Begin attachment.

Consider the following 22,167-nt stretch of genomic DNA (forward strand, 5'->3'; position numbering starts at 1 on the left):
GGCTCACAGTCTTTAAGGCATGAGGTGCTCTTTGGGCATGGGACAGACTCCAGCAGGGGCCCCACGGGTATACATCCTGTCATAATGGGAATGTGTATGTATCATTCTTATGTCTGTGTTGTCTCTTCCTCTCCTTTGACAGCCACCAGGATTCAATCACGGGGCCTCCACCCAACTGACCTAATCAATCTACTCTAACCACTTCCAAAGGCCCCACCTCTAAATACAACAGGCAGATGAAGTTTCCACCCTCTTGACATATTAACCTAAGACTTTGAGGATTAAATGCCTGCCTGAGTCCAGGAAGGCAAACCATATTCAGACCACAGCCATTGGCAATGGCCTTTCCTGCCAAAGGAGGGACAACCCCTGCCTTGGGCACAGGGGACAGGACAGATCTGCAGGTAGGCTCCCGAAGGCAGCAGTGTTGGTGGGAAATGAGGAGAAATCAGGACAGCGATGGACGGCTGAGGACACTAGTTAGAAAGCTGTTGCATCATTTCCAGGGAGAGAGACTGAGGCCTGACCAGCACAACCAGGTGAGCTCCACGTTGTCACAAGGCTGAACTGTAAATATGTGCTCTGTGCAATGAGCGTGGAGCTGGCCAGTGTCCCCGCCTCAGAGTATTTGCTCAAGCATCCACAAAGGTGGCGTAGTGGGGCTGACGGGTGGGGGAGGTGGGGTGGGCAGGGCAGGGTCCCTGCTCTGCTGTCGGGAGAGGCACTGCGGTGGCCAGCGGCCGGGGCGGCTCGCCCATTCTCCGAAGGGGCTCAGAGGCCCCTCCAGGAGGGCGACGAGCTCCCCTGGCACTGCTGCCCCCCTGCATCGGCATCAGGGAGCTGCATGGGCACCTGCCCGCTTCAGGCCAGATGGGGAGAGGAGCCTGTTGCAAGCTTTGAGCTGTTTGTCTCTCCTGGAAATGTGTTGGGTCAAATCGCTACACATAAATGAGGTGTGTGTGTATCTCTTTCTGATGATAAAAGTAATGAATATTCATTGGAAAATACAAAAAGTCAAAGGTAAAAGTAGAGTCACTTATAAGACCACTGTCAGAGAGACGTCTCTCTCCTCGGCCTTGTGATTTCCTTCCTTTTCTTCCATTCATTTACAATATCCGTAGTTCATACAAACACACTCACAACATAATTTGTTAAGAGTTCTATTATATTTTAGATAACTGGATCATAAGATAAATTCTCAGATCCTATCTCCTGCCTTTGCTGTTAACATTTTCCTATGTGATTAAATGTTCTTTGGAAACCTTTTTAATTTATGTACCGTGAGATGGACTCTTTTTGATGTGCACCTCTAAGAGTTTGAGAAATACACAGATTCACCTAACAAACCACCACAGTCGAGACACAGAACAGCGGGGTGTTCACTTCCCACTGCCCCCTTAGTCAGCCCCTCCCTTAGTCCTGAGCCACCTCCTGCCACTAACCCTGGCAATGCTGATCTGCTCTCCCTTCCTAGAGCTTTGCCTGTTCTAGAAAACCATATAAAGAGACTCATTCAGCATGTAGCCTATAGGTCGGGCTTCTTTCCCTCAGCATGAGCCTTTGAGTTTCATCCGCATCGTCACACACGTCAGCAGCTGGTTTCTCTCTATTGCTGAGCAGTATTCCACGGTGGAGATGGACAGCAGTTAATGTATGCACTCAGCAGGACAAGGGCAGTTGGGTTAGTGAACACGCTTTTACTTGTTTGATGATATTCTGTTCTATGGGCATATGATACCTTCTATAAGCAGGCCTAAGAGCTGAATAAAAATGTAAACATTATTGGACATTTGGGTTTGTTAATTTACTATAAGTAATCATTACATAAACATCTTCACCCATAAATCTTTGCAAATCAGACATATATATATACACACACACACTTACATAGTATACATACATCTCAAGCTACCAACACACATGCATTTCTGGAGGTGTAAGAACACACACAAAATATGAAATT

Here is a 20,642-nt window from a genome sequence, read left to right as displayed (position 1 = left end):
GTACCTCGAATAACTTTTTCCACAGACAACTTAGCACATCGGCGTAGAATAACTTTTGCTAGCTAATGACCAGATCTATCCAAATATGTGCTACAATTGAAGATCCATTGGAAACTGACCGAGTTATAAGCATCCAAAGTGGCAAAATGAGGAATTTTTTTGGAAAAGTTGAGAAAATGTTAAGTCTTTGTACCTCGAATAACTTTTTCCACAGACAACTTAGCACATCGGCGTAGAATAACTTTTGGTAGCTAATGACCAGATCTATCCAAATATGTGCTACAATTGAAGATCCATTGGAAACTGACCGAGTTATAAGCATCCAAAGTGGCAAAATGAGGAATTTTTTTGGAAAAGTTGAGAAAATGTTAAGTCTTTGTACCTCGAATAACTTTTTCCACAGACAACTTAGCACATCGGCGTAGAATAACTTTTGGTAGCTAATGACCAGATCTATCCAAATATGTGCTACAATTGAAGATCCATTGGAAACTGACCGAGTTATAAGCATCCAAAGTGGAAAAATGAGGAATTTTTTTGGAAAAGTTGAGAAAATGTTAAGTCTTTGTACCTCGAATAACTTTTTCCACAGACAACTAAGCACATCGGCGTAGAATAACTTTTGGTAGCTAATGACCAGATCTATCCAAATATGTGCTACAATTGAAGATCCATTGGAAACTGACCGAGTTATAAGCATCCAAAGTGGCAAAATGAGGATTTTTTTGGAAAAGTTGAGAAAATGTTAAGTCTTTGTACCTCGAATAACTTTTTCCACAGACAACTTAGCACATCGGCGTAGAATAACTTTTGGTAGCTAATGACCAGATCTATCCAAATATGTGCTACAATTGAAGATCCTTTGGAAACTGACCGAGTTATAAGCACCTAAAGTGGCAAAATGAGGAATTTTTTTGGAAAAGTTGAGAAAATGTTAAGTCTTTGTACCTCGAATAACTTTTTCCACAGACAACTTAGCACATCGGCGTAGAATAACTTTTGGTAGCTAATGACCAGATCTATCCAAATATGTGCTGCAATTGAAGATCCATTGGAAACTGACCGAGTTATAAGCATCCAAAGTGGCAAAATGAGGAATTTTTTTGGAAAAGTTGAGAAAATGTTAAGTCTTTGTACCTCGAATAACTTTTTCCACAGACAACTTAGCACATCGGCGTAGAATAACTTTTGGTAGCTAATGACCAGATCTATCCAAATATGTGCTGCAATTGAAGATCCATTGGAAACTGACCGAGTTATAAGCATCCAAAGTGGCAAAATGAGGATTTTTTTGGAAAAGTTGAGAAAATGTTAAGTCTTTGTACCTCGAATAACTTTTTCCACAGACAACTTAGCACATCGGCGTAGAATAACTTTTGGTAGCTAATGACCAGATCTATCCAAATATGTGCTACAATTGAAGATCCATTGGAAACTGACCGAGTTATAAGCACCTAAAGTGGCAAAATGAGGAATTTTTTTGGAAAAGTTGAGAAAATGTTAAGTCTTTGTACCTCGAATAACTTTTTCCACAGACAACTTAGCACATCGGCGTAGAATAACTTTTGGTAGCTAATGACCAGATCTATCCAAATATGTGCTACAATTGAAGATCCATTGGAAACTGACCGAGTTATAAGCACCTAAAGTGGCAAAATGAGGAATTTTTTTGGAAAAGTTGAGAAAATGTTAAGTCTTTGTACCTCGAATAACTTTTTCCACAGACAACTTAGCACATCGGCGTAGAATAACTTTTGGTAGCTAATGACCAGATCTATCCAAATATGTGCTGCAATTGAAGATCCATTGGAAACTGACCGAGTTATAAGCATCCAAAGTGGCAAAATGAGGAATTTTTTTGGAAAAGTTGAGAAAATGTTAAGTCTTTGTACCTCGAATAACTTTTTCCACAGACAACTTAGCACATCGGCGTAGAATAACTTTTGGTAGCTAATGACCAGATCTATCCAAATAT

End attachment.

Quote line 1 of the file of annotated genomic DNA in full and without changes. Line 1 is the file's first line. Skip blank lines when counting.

Consider the following 22,167-nt stretch of genomic DNA (forward strand, 5'->3'; position numbering starts at 1 on the left):